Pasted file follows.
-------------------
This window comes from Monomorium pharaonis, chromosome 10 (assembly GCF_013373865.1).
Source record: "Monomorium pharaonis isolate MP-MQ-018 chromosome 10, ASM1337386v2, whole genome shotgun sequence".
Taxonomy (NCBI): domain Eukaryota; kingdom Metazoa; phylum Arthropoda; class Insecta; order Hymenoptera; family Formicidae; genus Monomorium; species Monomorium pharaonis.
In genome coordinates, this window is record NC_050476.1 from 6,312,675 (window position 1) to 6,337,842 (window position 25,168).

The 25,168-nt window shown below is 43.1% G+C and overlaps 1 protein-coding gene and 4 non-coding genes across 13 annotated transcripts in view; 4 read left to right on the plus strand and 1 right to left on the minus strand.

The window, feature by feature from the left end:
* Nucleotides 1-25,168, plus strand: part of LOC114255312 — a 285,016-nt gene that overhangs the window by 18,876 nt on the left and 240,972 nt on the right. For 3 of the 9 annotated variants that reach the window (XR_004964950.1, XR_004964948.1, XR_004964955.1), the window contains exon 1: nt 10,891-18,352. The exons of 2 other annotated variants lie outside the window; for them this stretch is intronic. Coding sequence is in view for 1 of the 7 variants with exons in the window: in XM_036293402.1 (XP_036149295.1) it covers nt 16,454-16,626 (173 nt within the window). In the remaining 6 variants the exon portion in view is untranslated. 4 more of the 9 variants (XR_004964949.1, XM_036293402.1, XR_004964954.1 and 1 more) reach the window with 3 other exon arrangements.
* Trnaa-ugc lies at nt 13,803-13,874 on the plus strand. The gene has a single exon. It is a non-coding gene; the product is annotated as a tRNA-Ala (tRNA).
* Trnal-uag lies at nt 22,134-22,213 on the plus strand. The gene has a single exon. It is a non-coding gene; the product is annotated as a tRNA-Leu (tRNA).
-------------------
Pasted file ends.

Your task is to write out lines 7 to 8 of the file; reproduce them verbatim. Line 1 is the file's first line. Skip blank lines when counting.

* Nucleotides 1-25,168, plus strand: part of LOC114255312 — a 285,016-nt gene that overhangs the window by 18,876 nt on the left and 240,972 nt on the right. For 3 of the 9 annotated variants that reach the window (XR_004964950.1, XR_004964948.1, XR_004964955.1), the window contains exon 1: nt 10,891-18,352. The exons of 2 other annotated variants lie outside the window; for them this stretch is intronic. Coding sequence is in view for 1 of the 7 variants with exons in the window: in XM_036293402.1 (XP_036149295.1) it covers nt 16,454-16,626 (173 nt within the window). In the remaining 6 variants the exon portion in view is untranslated. 4 more of the 9 variants (XR_004964949.1, XM_036293402.1, XR_004964954.1 and 1 more) reach the window with 3 other exon arrangements.
* Trnaa-ugc lies at nt 13,803-13,874 on the plus strand. The gene has a single exon. It is a non-coding gene; the product is annotated as a tRNA-Ala (tRNA).